• Kliewer, Vernon (1975). "Melody: Linear Aspects of Twentieth-Century Music", Aspects of Twentieth-Century Music, p. 270-301. Wittlich, Gary (ed.). Englewood Cliffs, New Jersey: Prentice-Hall. ISBN 0-13-049346-5.
  • Kokoras, Panayiotis (2005). Towards a Holophonic Musical Texture. In proceedings of the ICMC2005 – International Computer Music Conference. Barcelona / Spain.

Further reading

  • Hyer, Brian: "Homophony", Grove Music Online. L. Macy, ed. (Accessed 24 September 2006).
  • Frobenius, Wolf: "Polyphony', Grove Music Online. L. Macy, ed. (Accessed 24 September 2006).
  • "Monophony", Grove Music Online. L. Macy, ed. (Accessed 24 September 2006).

External links

  • A Guide to Musical Texture with multimedia
This article was sourced from Creative Commons Attribution-ShareAlike License; additional terms may apply. World Heritage Encyclopedia content is assembled from numerous content providers, Open Access Publishing, and in compliance with The Fair Access to Science and Technology Research Act (FASTR), Wikimedia Foundation, Inc., Public Library of Science, The Encyclopedia of Life, Open Book Publishers (OBP), PubMed, U.S. National Library of Medicine, National Center for Biotechnology Information, U.S. National Library of Medicine, National Institutes of Health (NIH), U.S. Department of Health & Human Services, and USA.gov, which sources content from all federal, state, local, tribal, and territorial government publication portals (.gov, .mil, .edu). Funding for USA.gov and content contributors is made possible from the U.S. Congress, E-Government Act of 2002.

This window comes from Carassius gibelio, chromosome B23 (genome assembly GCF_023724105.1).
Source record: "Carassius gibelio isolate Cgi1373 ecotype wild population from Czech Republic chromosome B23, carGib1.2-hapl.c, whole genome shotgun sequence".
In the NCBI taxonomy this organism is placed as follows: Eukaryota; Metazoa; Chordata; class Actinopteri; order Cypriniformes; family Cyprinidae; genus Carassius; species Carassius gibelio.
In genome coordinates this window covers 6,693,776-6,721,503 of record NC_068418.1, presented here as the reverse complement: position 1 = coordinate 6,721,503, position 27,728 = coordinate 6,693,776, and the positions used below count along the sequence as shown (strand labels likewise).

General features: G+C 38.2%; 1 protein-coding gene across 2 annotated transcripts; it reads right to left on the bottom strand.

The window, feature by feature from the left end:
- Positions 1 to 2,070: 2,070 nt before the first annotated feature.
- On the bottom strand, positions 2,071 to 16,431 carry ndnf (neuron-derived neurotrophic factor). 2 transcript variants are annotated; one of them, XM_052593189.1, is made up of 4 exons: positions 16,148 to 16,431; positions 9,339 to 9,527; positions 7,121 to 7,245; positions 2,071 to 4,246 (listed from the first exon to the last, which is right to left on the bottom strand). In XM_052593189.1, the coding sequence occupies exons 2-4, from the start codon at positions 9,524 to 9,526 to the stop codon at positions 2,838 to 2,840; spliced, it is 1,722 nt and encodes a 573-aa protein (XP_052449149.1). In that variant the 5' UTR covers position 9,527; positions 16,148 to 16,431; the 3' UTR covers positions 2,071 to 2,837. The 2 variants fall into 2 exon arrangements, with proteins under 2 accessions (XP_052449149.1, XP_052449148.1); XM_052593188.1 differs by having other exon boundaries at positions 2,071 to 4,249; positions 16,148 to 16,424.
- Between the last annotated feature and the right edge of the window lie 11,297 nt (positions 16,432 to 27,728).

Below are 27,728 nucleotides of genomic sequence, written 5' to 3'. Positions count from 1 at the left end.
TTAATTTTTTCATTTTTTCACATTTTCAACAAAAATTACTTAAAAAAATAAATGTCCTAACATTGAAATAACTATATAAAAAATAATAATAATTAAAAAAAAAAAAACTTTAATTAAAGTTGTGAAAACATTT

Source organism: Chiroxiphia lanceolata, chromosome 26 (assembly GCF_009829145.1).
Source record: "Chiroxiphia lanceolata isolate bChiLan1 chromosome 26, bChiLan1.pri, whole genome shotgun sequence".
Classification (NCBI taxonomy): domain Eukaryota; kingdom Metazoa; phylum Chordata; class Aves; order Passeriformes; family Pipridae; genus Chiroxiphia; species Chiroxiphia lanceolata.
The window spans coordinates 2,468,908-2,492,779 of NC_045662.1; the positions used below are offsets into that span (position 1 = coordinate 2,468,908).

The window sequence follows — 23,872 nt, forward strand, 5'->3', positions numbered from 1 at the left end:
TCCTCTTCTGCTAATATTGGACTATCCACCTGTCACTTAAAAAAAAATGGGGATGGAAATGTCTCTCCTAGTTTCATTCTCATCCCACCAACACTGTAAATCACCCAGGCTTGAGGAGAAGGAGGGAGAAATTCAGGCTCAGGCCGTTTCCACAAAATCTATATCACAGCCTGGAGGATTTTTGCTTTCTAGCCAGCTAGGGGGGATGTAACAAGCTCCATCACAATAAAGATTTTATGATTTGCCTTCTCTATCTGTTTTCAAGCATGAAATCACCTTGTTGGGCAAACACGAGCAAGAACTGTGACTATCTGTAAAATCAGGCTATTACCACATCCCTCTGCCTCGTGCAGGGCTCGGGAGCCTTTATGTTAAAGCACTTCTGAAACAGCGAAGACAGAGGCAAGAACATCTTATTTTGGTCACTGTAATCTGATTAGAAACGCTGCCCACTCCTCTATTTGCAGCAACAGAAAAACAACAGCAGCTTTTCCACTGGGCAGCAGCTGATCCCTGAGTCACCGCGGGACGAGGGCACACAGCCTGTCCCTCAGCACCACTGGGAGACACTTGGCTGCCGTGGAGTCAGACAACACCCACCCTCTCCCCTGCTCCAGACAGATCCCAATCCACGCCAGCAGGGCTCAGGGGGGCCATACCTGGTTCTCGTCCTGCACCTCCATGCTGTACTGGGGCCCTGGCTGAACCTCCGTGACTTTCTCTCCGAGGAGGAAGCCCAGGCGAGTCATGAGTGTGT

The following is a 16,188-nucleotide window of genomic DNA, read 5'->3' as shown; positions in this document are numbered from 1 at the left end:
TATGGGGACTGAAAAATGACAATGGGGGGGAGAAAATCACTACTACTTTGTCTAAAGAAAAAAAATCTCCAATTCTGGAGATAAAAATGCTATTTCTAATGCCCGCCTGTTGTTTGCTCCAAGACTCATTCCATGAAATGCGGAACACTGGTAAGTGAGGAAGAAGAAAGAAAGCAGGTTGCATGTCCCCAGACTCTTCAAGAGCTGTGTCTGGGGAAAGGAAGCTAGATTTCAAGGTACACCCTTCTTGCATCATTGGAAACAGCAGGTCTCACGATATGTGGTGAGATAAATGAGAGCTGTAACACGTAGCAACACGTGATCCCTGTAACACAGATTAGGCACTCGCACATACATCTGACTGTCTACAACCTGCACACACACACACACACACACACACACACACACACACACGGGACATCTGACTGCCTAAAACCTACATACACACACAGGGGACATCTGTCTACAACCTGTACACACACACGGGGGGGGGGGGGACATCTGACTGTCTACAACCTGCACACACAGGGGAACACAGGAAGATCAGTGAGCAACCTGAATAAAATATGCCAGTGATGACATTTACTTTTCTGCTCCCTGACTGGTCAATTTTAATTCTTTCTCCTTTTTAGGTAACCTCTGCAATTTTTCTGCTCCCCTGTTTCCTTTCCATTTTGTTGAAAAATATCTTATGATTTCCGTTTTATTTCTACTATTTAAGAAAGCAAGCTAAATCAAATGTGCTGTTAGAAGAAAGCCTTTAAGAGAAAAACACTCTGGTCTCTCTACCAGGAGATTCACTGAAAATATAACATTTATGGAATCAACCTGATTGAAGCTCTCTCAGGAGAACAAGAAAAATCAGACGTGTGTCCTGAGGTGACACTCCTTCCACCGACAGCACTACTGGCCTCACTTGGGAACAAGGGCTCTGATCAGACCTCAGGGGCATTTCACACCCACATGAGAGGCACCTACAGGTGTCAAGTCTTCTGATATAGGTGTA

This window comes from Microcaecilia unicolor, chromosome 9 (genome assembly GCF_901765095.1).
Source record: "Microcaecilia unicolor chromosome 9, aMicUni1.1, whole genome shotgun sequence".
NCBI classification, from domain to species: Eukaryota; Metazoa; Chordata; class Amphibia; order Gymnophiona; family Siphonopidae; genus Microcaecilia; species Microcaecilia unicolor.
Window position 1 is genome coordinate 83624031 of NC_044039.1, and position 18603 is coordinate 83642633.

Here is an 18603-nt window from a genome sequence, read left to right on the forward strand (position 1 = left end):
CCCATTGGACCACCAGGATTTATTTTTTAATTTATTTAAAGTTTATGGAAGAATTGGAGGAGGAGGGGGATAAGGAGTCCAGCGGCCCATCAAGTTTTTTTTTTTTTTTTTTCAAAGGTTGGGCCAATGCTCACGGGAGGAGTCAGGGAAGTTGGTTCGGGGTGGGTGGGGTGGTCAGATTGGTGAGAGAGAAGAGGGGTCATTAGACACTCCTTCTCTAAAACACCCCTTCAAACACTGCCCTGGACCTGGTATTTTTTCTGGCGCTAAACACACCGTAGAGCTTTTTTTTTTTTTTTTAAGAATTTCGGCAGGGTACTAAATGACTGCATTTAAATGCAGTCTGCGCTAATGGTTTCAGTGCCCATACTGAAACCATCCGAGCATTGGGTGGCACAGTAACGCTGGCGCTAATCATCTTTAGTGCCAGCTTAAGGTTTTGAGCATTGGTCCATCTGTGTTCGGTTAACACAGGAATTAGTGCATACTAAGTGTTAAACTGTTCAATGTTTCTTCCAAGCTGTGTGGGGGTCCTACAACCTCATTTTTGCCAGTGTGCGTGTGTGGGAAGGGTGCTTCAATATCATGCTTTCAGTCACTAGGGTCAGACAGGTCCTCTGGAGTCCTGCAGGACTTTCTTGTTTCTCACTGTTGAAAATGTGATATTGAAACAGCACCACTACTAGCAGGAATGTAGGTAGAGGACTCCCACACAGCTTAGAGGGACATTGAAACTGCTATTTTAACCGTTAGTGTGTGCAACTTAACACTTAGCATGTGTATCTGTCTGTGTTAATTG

Crowd sourced content that is contributed to World Heritage Encyclopedia is peer reviewed and edited by our editorial staff to ensure quality scholarly research articles.
 
By using this site, you agree to the Terms of Use and Privacy Policy. World Heritage Encyclopedia™ is a registered trademark of the World Public Library Association, a non-profit organization.
 


Copyright © World Library Foundation. All rights reserved. eBooks from Project Gutenberg are sponsored by the World Library Foundation,
a 501c(4) Member's Support Non-Profit Organization, and is NOT affiliated with any governmental agency or department.